Zero-day vulnerabilities are less of a problem than old ones - in fact, given that many people still use older, vulnerable software versions of the software, wielding exploits for zero-days is practically unnecessary for your average cyber crook that goes after money.
And the situation is about to get a lot worse, says Trend Micro Threat Communications Manager Christopher Budd.
"We are seeing attacks targeting unpatched vulnerabilities in Java 6, a widely-deployed but no-longer supported version of Java. And we are seeing an increase in attack sophistication with attackers carrying out lower level attacks against the Java Native Layer," he writes.
Oracle ended support for Java 6 in February 2013, which means no more security fixes. "While a vendor ending support and no longer providing security fixes isn’t a new thing, the fact that more than 50% of users out there are still running Java 6 makes this an unprecedented situation," he points out.
Following the discovery of the widespread active exploitation of a Java zero-day in January 2013, several security experts have urged users to disable Java if they don't need it. A few month earlier, Apple has decided to leave the updating of Java 7 to Oracle and to uninstall its Java applet plug-in from all web browsers (users could download it afterwards from Oracle if they wanted to).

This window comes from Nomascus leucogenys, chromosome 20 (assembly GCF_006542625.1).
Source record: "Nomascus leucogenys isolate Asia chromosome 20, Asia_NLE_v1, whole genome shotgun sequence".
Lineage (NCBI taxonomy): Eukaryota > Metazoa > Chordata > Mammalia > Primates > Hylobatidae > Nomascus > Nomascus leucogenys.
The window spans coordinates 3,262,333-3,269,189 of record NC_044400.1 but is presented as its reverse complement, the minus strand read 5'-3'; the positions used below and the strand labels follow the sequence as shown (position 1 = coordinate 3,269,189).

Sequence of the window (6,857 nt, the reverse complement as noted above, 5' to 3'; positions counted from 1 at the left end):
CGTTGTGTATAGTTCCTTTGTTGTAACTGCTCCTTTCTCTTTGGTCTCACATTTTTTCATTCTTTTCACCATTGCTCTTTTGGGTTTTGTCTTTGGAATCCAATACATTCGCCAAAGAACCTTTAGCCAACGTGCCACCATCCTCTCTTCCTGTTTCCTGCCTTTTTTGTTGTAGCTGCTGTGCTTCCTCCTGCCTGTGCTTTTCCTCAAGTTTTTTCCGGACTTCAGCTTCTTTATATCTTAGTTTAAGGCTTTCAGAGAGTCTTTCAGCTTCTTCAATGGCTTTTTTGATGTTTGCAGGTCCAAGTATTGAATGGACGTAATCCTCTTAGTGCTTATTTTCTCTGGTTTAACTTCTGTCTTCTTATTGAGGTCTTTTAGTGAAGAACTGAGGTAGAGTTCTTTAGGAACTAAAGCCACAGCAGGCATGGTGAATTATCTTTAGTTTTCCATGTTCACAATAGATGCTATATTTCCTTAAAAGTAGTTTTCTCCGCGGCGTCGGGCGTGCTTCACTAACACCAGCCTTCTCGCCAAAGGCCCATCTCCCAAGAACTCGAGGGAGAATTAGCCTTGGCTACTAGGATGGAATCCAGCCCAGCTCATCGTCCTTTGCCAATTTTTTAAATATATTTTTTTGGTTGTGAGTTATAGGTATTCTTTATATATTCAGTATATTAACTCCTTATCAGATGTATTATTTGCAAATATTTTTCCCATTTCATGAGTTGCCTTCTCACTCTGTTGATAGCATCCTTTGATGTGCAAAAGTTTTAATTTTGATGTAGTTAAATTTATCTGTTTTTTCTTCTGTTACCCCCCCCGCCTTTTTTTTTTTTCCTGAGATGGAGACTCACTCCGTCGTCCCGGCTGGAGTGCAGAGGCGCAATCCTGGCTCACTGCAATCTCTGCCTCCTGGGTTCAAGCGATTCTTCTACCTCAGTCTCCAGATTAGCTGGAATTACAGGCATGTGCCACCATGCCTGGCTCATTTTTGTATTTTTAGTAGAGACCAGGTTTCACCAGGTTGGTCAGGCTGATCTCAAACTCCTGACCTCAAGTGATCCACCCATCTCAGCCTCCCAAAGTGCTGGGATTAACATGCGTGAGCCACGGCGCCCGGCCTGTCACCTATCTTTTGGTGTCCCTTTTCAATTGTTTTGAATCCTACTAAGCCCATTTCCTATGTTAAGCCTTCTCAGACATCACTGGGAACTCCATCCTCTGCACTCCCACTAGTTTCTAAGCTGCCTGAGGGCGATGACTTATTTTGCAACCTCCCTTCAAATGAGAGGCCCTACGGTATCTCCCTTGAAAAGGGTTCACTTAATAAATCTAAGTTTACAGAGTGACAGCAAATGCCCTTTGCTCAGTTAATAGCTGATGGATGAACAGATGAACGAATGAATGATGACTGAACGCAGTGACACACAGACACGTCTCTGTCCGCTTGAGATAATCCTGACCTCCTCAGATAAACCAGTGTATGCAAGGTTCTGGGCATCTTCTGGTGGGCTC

Nevertheless, there are still some three billion devices out there still using Java, and over half of them are running the flawed Java 6.
"And now we are seeing the first instance of active attacks against this large pool of vulnerable targets. With the JAVA_EXPLOIT.ABC attack targeting CVE-2013-2463 we have a patched Java 7 vulnerability that’s unpatched on Java 6 and being attacked. While the attacks aren’t widespread yet, it has been incorporated into the Neutrino Exploit Kit which points to a high likelihood of increasing attacks against this vulnerability," Budd shared, adding that this is just the first "in what is sure to be an ongoing series of attacks against unpatched Java 6 vulnerabilities."
He urges Java users either to disable it if it's not needed, or to update it to the latest version. If neither of these things are possible, other active protections should be considered.
He also worries that with the upcoming retirement of Windows XP which is predicted to be still used by some 33 percent of Windows users by April 2014 and is currently the most often compromised version of the OS, the pool of potential victims will become even larger.
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